Economic Policy Institute

Child laborers

Kids at work: States try to ease child labor laws at behest of industry

BY: - April 8, 2023

WASHINGTON — Lawmakers in 11 states have either passed or introduced laws to roll back child labor laws — a push that’s come from industry trade organizations and mostly conservative legislators as businesses scramble for low-wage workers. In the past two years, those states have moved to extend working hours for children, eliminate work permit […]


Why non-compete agreements are unfair to workers

BY: - January 31, 2023

Even some fast food workers have been forced to abide by non-compete clauses Earlier this month, the Federal Trade Commission proposed a rule prohibiting employers from requiring employees to abide by non-compete agreements as a condition of employment. The practice of requiring employees to sign a non-compete agreement is not new, but was traditionally required […]


Experts: Why workers are much less likely to earn a decent wage in states like North Carolina

BY: - January 17, 2023

It comes as little surprise, but a new post from a pair of Economic Policy Institute experts — economist Ben Zipperer and state policy coordinator Dave Kamper — confirms that a key contributor to the stagnant low wages that millions of American working people continue to labor under is simple: out-of-date state minimum wage laws. […]

Child poverty rates highest in states that haven’t raised minimum wage

BY: - December 26, 2022

Analysis shows that North Carolina remains stuck among the lowest performing states Of the 20 states that have failed to raise the minimum wage above the federal $7.25 an hour standard, 16 have more than 12% of their children living in poverty, according to a States Newsroom analysis of wage and poverty data. Anti-poverty advocates […]


Veteran economist explains the deal on debt, deficits and economic recovery in simple, two-minute video

BY: - April 8, 2021

If you’re among the people who find themselves worrying about public debt and deficit spending in the wake of recent decisions to spend big federal dollars on economic recovery, be sure to check out and share this video from veteran economist Josh Bivens of the Economic Policy Institute. His basic message: borrowing isn’t always a […]

Chump change: Romney-Cotton minimum wage proposal leaves 27 million workers without a pay increase

BY: - February 25, 2021

Those who had high hopes for a serious minimum wage proposal from the Republican Party will be disappointed: The recent proposal released by Sens. Mitt Romney (R-Utah) and Tom Cotton (R-Ark.) would not even increase the minimum wage to 1960s levels, after adjusting for inflation. It is a meager increase that fails to address the problem of low pay in the U.S. economy.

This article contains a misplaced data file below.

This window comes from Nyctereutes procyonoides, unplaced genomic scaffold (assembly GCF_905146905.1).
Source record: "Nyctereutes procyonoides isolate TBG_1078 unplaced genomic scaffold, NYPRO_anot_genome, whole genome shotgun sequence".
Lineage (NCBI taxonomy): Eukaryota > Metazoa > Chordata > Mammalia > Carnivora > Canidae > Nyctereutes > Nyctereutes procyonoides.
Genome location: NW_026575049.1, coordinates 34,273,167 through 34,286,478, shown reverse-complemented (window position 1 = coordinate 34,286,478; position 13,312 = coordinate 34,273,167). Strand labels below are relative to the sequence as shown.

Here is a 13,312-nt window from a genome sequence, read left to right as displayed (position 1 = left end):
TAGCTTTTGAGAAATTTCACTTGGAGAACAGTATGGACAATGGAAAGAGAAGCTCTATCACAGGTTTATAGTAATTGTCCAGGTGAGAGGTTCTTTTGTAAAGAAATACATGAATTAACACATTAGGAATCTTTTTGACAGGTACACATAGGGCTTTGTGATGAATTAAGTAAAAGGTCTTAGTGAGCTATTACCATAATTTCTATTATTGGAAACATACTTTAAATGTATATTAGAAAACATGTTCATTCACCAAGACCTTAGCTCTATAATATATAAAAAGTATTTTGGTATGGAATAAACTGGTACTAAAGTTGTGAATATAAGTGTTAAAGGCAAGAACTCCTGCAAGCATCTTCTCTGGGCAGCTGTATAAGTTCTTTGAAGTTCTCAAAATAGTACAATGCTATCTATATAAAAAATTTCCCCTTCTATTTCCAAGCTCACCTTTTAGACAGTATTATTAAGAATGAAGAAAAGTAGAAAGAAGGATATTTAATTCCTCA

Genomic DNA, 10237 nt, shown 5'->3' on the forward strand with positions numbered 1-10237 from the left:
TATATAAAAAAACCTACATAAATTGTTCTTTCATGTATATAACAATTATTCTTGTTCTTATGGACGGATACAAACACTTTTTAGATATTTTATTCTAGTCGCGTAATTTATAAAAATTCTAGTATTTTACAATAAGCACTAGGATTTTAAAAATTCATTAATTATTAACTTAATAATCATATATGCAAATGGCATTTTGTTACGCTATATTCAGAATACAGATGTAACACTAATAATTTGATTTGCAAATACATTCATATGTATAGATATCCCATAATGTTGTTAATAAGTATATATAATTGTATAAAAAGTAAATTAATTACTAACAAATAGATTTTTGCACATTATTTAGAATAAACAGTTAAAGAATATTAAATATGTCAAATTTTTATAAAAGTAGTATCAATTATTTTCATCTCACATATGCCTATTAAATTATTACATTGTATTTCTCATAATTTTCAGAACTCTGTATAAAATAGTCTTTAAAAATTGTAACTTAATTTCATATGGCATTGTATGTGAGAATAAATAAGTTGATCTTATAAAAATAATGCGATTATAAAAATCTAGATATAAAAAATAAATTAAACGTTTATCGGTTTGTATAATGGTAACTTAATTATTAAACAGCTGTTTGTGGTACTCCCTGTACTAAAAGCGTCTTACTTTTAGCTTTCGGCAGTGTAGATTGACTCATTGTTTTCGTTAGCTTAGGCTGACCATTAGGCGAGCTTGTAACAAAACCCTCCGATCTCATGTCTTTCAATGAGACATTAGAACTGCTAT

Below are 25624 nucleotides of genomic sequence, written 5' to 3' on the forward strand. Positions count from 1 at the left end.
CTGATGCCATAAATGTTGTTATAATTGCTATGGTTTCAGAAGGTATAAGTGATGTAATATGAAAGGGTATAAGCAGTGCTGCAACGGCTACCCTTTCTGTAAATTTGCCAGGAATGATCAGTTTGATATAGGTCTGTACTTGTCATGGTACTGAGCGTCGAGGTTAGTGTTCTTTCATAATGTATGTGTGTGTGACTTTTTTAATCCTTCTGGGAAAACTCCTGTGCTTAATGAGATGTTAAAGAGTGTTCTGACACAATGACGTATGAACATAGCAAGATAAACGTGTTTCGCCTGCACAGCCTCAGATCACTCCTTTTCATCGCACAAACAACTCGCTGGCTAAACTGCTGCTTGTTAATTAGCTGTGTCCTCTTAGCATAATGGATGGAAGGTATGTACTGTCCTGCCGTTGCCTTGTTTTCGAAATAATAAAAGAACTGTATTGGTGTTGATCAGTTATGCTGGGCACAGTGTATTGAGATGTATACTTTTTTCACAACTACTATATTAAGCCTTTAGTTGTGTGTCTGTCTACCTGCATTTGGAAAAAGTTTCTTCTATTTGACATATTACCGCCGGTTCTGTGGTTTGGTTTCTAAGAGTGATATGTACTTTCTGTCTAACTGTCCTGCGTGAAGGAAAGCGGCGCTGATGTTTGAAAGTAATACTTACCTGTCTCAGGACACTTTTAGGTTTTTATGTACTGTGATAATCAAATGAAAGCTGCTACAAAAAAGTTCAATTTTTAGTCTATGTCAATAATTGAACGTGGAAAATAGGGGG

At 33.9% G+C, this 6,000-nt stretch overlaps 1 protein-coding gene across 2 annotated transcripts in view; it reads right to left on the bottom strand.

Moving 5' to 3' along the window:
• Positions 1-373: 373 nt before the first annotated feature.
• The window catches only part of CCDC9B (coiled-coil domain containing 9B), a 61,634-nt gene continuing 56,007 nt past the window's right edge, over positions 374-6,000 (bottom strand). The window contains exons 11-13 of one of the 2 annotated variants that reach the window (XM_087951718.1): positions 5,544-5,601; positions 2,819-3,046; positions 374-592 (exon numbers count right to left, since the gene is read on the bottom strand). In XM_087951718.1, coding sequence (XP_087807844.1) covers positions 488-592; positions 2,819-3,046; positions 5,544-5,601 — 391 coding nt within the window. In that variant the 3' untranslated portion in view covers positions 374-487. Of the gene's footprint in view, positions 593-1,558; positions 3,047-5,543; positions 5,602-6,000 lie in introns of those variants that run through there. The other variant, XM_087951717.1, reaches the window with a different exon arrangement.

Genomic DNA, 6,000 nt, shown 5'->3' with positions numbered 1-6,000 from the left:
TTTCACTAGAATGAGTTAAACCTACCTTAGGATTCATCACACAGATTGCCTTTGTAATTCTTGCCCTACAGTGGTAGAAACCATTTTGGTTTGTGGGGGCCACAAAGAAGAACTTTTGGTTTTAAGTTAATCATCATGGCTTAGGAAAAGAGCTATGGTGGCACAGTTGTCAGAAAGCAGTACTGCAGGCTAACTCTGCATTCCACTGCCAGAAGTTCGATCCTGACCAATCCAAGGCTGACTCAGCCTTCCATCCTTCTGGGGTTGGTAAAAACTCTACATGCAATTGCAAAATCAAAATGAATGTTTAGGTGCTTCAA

Report: “50 reasons the Trump administration is bad for workers”

BY: - September 30, 2020

Intimidating local health departments on behalf of the meat-packing industry. Excluding millions of workers from paid leave. Pushing for lower wages for migrant workers. These are just three of the 50 reasons the Trump administration is bad for workers, according to a recent report published by the Economic Policy Institute, a nonprofit, nonpartisan think tank […]


Video explains why “Medicare for All”-like program would boost freedom, improve the jobs market

BY: - May 19, 2020

While he doesn’t attempt to describe it as a perfect solution, Economic Policy Institute Director of Research Josh Bivens has created a compelling new two-minute video that busts several myths about what would happen if the U.S. moved toward a Medicare for All-like program. Check it out below and click here to read the Institute’s […]


Must reads: Economists agree that aggressive federal action is needed to ease the recession

BY: - March 17, 2020

For those with some time on their hands today (i.e. just about everyone), be sure to check out a pair of articles from experts at the Economic Policy Institute and the Center for Economic and Policy Research. As EPI’s Josh Bivens notes in “Coronavirus shock will likely claim 3 million jobs by summer: Policy is […]

The nation’s public schools remain segregated more than 60 years after Brown v. Board of Education

BY: - February 13, 2020

It’s been more than six decades since the Supreme Court declared “separate but unequal” schools unconstitutional. But despite the 1954 landmark ruling in Brown v. Board of Education, the nation’s schools remain heavily segregated by race and ethnicity, according to an instructive brief published by Economic Policy Institute (EPI) to highlight education issues for Blach History Month. Read EPI’s brief here. EPI used data from the National […]